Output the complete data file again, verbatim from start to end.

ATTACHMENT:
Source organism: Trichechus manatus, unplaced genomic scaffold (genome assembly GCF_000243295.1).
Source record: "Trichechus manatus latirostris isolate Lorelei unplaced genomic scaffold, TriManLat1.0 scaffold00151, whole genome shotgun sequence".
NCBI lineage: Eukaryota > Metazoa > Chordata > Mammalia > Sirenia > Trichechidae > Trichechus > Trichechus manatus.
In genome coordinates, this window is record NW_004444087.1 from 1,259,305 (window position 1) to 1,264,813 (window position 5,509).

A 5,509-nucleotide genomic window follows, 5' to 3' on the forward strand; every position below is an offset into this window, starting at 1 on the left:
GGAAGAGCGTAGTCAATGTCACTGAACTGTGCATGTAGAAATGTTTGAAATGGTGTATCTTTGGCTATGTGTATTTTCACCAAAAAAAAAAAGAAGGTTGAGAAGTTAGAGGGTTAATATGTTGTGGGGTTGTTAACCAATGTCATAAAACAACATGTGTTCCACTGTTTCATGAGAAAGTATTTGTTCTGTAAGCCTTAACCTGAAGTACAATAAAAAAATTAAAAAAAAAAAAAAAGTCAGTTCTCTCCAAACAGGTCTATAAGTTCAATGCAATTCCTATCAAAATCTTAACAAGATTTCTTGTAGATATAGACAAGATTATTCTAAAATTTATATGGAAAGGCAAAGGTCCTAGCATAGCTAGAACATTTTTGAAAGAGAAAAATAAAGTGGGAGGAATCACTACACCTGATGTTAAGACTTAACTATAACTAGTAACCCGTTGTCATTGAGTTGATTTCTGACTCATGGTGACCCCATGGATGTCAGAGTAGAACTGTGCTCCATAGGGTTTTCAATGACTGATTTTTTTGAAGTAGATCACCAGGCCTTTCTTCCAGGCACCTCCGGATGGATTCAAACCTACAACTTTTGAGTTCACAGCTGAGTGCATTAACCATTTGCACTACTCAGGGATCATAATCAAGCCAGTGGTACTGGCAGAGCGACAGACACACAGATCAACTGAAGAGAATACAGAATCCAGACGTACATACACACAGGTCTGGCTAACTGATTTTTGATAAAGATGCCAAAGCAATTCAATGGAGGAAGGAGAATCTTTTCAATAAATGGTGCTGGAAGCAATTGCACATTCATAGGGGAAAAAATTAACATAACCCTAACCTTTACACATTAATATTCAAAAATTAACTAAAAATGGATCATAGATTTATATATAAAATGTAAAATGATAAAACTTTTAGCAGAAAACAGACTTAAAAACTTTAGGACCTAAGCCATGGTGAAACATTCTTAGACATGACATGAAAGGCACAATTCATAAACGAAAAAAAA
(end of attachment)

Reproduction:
Source organism: Trichechus manatus, unplaced genomic scaffold (genome assembly GCF_000243295.1).
Source record: "Trichechus manatus latirostris isolate Lorelei unplaced genomic scaffold, TriManLat1.0 scaffold00151, whole genome shotgun sequence".
NCBI lineage: Eukaryota > Metazoa > Chordata > Mammalia > Sirenia > Trichechidae > Trichechus > Trichechus manatus.
In genome coordinates, this window is record NW_004444087.1 from 1,259,305 (window position 1) to 1,264,813 (window position 5,509).

A 5,509-nucleotide genomic window follows, 5' to 3' on the forward strand; every position below is an offset into this window, starting at 1 on the left:
GGAAGAGCGTAGTCAATGTCACTGAACTGTGCATGTAGAAATGTTTGAAATGGTGTATCTTTGGCTATGTGTATTTTCACCAAAAAAAAAAAGAAGGTTGAGAAGTTAGAGGGTTAATATGTTGTGGGGTTGTTAACCAATGTCATAAAACAACATGTGTTCCACTGTTTCATGAGAAAGTATTTGTTCTGTAAGCCTTAACCTGAAGTACAATAAAAAAATTAAAAAAAAAAAAAAAGTCAGTTCTCTCCAAACAGGTCTATAAGTTCAATGCAATTCCTATCAAAATCTTAACAAGATTTCTTGTAGATATAGACAAGATTATTCTAAAATTTATATGGAAAGGCAAAGGTCCTAGCATAGCTAGAACATTTTTGAAAGAGAAAAATAAAGTGGGAGGAATCACTACACCTGATGTTAAGACTTAACTATAACTAGTAACCCGTTGTCATTGAGTTGATTTCTGACTCATGGTGACCCCATGGATGTCAGAGTAGAACTGTGCTCCATAGGGTTTTCAATGACTGATTTTTTTGAAGTAGATCACCAGGCCTTTCTTCCAGGCACCTCCGGATGGATTCAAACCTACAACTTTTGAGTTCACAGCTGAGTGCATTAACCATTTGCACTACTCAGGGATCATAATCAAGCCAGTGGTACTGGCAGAGCGACAGACACACAGATCAACTGAAGAGAATACAGAATCCAGACGTACATACACACAGGTCTGGCTAACTGATTTTTGATAAAGATGCCAAAGCAATTCAATGGAGGAAGGAGAATCTTTTCAATAAATGGTGCTGGAAGCAATTGCACATTCATAGGGGAAAAAATTAACATAACCCTAACCTTTACACATTAATATTCAAAAATTAACTAAAAATGGATCATAGATTTATATATAAAATGTAAAATGATAAAACTTTTAGCAGAAAACAGACTTAAAAACTTTAGGACCTAAGCCATGGTGAAACATTCTTAGACATGACATGAAAGGCACAATTCATAAACGAAAAAAAA